// Thx – Kristoffer Sorensen

Bike sharing comes to Los Angeles with Bike Nation

A couple of years ago bike sharing came to Washington D.C. when I was living there. At first the concept confused me until someone explained that it’s like a taxi, designed to get you from one point to another. With enough stations it can be a convenient, healthy, and cheaper method to get around town.

I ended up using them everyday for about a month and loving it. Now, that same service is coming to Los Angeles:

Los Angeles Mayor Antonio Villaraigosa will unveil a $16-million bike-share program Sunday that aims to put thousands of bicycles at hundreds of rental kiosks across the city.

Initial plans are to add 400 stations and 4,000 bicycles over the next 18 to 24 months in areas around downtown Los Angeles, Hollywood, Playa del Rey, Westwood and Venice Beach.

The private investment from Bike Nation will not need any city money, according to the mayor’s office and the company. Bike Nation has agreed to a minimum contract of 10 years.

“This is exactly what L.A. needs,” CicLAvia organizer Aaron Paley said. “If you take the bus, or you take the train, or you’re walking out of your house and you need to get somewhere, how do you accomplish that short trip in between? Bike share is definitely the way to do it.”

more at – LA Times Local

The service becomes one more crucial link for those living a car-free life.

The rates are much cheaper than a taxi at $1.50/hour or $6/day, with trips shorter than 30 minutes being free. But you can expect most folks to one-year pass for $75 (students/seniors, $60).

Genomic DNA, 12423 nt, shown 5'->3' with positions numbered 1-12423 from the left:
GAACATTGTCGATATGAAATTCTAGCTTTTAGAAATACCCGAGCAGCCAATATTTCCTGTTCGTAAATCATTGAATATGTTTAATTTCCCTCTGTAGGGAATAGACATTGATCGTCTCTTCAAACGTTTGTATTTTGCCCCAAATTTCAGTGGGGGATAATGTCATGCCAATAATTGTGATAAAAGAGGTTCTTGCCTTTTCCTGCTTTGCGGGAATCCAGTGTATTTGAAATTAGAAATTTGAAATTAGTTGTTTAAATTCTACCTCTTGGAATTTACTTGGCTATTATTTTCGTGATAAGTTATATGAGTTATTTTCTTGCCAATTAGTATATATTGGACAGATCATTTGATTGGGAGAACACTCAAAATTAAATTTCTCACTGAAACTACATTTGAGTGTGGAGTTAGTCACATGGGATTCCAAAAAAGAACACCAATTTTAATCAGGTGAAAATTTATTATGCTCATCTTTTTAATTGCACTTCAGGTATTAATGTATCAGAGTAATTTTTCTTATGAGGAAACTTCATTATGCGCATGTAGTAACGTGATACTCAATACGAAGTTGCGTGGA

Bike Nation also has plans to create a smaller program in Anaheim in June.

Entrepreneurs Taking on Cabs

A few years ago I was in New York chatting with a cabby. The fellow was dirty, smelly, and overweight but fun to talk to. Especially since we were asking him about the black sedans that were all over the city. You can get in one, trade cell phone numbers with the driver, and have your own personal sedan service.

The cabby completely hated those sedans. He said they were unregulated and dangerous. They were obviously stealing business from the city regulated cabs. Throughout the whole conversation he didn’t say one thing that would deter me from taking the sedan.

I mean who doesn’t want to be in a clean black sedan with tinted windows, leather seats, and a clean driver in a suit?

Turns out I’m not the only one wants this. The personal sedan service in NYC is booming and so is Uber the start-up trying to capitalize on the business.

The company operates in a super efficient system. You text that you need a ride, they pick you up and drive you to your destination, and the price/tip is automatically charged to your card.

Right now the company only operates in San Francisco and NYC, but it won’t be long until it spreads like Zipcars.

That is if it can overcome the city bureaucracy, cab unions, and government law suits.

MG Siegler has written up how the city has slapped them with 20,000 hours of jail time with a cease-and-desist letter. The latter link goes into detail on why the company is so disruptive and threatening to the traditional cab system. It’s a fun read and super exciting for it’s revolutionary prospects in taxi industry (aka make it easier, cleaner, and safer).

I’ll go on the record right now and say that cabbies can be real a-holes. They seem to drive like they own the streets and can do whatever they want. Cleanliness, A/C, and politeness are like a dice roll. It’s as if they have a monopoly and are in need of competition…

We’ll see what happens with particular attention focused on tomorrow’s San Francisco cab strike and Uber’s half off discount during the strike, lol.